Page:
Of course, this is also how I view increases in the minimum wage. So yes, I do have faith in markets, but it is based on the evidence I have seen over and over of how markets determine compensation and rent. And yes, I know that there is evidence that minimum wages are harmless — I find that hard to square with evidence that finds the opposite and evidence that labor markets do respond to market forces in other ways. So I find it hard to believe that the minimum wage is an exception. It’s a “faith” based on the idea that you when you make something more expensive than it already is without changing its value to you, people look for alternatives. That idea does not seem to me to be dogmatic.
The fundamentalism of the market fundamentalists like myself is a belief that the feedback loops and skin-in-the-game of the participants works to offset policies leading to inferior outcomes to leaving things alone. When those feedback loops are missing as they are in the case of pollution, legislating outcomes often leads to superior outcomes from “letting the market solve things.” Otherwise, I have what Dan Klein calls a “presumption of liberty.”
Those who would legislate outcomes in the market for labor and housing presume there are forces outside of those feedback loops that allow workers and renters to be exploited. I don’t see it as exploitation. I see it as the result of market forces that if interfered with, will have consequences that we will not like.
To help workers we need to make it easier for them to acquire skills and put them to uses that people value. That means a better public school system and getting rid of licensing restrictions that protect service providers from new competition. To help poor people who’d like to rent in beautiful cities, we need to unleash market forces rather than constrain them. We need to make it easier — not harder — for landlords to make money renting to poor people. We need fewer zoning restrictions and minimum square footage regulations.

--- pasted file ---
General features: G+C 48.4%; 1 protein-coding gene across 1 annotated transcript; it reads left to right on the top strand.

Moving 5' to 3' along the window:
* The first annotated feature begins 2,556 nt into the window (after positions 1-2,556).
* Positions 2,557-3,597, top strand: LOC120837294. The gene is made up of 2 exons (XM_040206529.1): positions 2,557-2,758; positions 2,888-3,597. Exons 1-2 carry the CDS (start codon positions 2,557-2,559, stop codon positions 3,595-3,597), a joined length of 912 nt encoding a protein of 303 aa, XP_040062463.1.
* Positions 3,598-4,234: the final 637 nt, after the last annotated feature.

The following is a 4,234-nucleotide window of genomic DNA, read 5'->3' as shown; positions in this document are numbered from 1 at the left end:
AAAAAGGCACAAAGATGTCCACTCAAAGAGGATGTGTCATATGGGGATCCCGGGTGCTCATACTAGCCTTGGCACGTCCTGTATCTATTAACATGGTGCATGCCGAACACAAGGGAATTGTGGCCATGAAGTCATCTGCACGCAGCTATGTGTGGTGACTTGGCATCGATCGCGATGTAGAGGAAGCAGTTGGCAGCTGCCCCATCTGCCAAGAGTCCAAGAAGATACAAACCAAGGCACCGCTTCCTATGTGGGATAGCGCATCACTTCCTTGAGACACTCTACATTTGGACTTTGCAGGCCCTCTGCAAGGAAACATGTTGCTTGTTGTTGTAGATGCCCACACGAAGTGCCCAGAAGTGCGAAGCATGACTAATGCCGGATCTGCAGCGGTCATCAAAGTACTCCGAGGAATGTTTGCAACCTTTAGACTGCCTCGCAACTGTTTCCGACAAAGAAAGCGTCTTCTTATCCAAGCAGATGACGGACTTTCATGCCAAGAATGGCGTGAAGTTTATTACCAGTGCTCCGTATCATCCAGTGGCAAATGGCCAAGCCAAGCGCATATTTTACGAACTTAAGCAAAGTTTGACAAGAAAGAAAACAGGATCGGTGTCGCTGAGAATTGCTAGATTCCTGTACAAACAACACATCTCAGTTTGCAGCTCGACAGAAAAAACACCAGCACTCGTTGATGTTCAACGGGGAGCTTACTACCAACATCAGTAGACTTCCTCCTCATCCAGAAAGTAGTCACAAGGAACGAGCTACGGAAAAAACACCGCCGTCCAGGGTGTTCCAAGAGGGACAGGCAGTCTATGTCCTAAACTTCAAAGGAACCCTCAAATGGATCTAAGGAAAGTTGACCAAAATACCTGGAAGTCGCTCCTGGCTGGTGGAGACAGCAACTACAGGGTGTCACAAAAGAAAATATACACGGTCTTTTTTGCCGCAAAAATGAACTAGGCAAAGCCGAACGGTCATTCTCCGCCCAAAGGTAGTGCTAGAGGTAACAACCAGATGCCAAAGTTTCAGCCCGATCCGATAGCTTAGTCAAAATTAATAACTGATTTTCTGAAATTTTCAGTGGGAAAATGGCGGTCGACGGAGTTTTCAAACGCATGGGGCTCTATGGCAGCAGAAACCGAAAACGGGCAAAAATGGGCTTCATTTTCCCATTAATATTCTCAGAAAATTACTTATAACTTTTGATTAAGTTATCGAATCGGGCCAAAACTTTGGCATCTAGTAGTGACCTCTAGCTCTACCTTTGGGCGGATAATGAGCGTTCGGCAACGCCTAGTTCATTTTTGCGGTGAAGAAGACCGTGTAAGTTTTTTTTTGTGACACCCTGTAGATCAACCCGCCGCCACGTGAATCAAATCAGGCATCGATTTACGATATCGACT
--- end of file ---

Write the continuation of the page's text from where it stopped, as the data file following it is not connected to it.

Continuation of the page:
One other caricature of us market-loving types is the claim that people who like free-markets are pro-business or that we want to solve all problems through the profit-and-loss commercial sector — like making all K-12 schools for-profit enterprises. That’s absurd.
There are three ways we work together — through government, through commercial activities, and through charitable non-profit organizations. That last one is very important. So it’s about bottom-up (the last two) vs. top-down (government) collective action. Some things (pollution control, defending the United States from invasion, police, courts) are best done via the State and coercion from the top down. But most things work better for most of us when they emerge from the bottom up through voluntary interaction.
The right word to describe my view of policy is liberal — I have a presumption in favor of liberty that usually wins out, but not always, in how I look at policy. Unfortunately, the word “liberal” has come to mean the opposite of what it once did. So the right way to define what I am is a classical liberal.